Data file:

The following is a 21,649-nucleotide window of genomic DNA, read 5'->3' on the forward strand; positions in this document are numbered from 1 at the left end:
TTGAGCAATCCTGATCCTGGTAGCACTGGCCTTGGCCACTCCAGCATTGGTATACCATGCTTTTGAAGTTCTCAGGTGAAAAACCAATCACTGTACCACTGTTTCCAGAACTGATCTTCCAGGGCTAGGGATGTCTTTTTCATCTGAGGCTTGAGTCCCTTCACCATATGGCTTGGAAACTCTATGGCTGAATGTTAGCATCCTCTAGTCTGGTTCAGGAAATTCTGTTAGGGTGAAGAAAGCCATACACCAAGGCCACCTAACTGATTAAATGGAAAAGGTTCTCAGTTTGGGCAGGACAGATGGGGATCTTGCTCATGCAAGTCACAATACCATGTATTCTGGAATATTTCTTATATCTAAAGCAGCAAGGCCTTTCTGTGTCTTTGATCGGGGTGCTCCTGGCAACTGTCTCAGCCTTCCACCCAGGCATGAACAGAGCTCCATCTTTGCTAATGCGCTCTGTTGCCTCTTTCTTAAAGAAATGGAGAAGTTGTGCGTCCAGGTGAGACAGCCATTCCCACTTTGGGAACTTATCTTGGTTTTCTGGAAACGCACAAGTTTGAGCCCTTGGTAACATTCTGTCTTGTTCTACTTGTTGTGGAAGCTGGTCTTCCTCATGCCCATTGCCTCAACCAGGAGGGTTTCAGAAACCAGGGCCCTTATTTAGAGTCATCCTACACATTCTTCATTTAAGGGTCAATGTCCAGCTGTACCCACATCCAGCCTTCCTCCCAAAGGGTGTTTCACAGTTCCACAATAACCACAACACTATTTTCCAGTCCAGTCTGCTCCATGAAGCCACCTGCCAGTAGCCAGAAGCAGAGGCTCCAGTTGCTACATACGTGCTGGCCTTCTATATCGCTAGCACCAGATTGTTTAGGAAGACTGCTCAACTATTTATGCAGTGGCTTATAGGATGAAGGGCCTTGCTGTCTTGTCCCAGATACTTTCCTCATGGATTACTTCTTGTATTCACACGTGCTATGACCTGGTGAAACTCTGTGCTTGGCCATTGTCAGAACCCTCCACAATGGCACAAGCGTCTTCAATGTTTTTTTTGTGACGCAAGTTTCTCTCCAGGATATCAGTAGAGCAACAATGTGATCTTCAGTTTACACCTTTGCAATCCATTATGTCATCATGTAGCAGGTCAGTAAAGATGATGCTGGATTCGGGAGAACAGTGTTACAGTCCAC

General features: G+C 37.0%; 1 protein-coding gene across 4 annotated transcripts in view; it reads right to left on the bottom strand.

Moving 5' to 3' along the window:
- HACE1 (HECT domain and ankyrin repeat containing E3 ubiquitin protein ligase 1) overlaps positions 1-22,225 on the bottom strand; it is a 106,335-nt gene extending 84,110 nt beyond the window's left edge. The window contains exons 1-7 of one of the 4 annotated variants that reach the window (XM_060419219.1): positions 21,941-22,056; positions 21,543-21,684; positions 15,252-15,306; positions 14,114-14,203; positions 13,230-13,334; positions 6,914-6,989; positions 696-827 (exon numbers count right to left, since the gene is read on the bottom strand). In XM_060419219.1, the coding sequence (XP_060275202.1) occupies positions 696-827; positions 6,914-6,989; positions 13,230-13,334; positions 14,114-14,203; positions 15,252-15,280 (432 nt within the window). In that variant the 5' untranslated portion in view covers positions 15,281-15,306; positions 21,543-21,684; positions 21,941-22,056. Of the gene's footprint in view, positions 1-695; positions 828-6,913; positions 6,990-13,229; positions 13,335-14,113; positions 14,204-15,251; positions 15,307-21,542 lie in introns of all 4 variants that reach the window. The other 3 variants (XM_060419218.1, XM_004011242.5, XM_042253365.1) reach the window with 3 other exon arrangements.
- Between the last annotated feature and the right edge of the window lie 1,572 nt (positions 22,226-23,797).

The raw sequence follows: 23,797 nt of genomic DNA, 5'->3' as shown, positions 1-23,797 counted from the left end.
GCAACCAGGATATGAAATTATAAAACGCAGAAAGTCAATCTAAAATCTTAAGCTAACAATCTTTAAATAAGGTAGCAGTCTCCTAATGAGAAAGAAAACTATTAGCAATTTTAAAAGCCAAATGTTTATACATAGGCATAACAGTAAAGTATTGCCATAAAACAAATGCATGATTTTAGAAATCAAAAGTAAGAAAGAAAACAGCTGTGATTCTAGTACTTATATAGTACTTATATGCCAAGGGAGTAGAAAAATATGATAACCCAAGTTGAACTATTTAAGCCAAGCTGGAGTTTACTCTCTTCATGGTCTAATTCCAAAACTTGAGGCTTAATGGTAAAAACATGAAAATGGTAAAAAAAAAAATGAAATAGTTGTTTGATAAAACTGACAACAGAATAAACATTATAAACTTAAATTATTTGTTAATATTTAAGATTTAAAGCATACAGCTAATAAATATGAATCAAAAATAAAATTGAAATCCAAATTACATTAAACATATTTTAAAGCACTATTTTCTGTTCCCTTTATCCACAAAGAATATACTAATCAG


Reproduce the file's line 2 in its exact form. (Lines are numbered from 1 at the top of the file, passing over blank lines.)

TTGAGCAATCCTGATCCTGGTAGCACTGGCCTTGGCCACTCCAGCATTGGTATACCATGCTTTTGAAGTTCTCAGGTGAAAAACCAATCACTGTACCACTGTTTCCAGAACTGATCTTCCAGGGCTAGGGATGTCTTTTTCATCTGAGGCTTGAGTCCCTTCACCATATGGCTTGGAAACTCTATGGCTGAATGTTAGCATCCTCTAGTCTGGTTCAGGAAATTCTGTTAGGGTGAAGAAAGCCATACACCAAGGCCACCTAACTGATTAAATGGAAAAGGTTCTCAGTTTGGGCAGGACAGATGGGGATCTTGCTCATGCAAGTCACAATACCATGTATTCTGGAATATTTCTTATATCTAAAGCAGCAAGGCCTTTCTGTGTCTTTGATCGGGGTGCTCCTGGCAACTGTCTCAGCCTTCCACCCAGGCATGAACAGAGCTCCATCTTTGCTAATGCGCTCTGTTGCCTCTTTCTTAAAGAAATGGAGAAGTTGTGCGTCCAGGTGAGACAGCCATTCCCACTTTGGGAACTTATCTTGGTTTTCTGGAAACGCACAAGTTTGAGCCCTTGGTAACATTCTGTCTTGTTCTACTTGTTGTGGAAGCTGGTCTTCCTCATGCCCATTGCCTCAACCAGGAGGGTTTCAGAAACCAGGGCCCTTATTTAGAGTCATCCTACACATTCTTCATTTAAGGGTCAATGTCCAGCTGTACCCACATCCAGCCTTCCTCCCAAAGGGTGTTTCACAGTTCCACAATAACCACAACACTATTTTCCAGTCCAGTCTGCTCCATGAAGCCACCTGCCAGTAGCCAGAAGCAGAGGCTCCAGTTGCTACATACGTGCTGGCCTTCTATATCGCTAGCACCAGATTGTTTAGGAAGACTGCTCAACTATTTATGCAGTGGCTTATAGGATGAAGGGCCTTGCTGTCTTGTCCCAGATACTTTCCTCATGGATTACTTCTTGTATTCACACGTGCTATGACCTGGTGAAACTCTGTGCTTGGCCATTGTCAGAACCCTCCACAATGGCACAAGCGTCTTCAATGTTTTTTTTGTGACGCAAGTTTCTCTCCAGGATATCAGTAGAGCAACAATGTGATCTTCAGTTTACACCTTTGCAATCCATTATGTCATCATGTAGCAGGTCAGTAAAGATGATGCTGGATTCGGGAGAACAGTGTTACAGTCCAC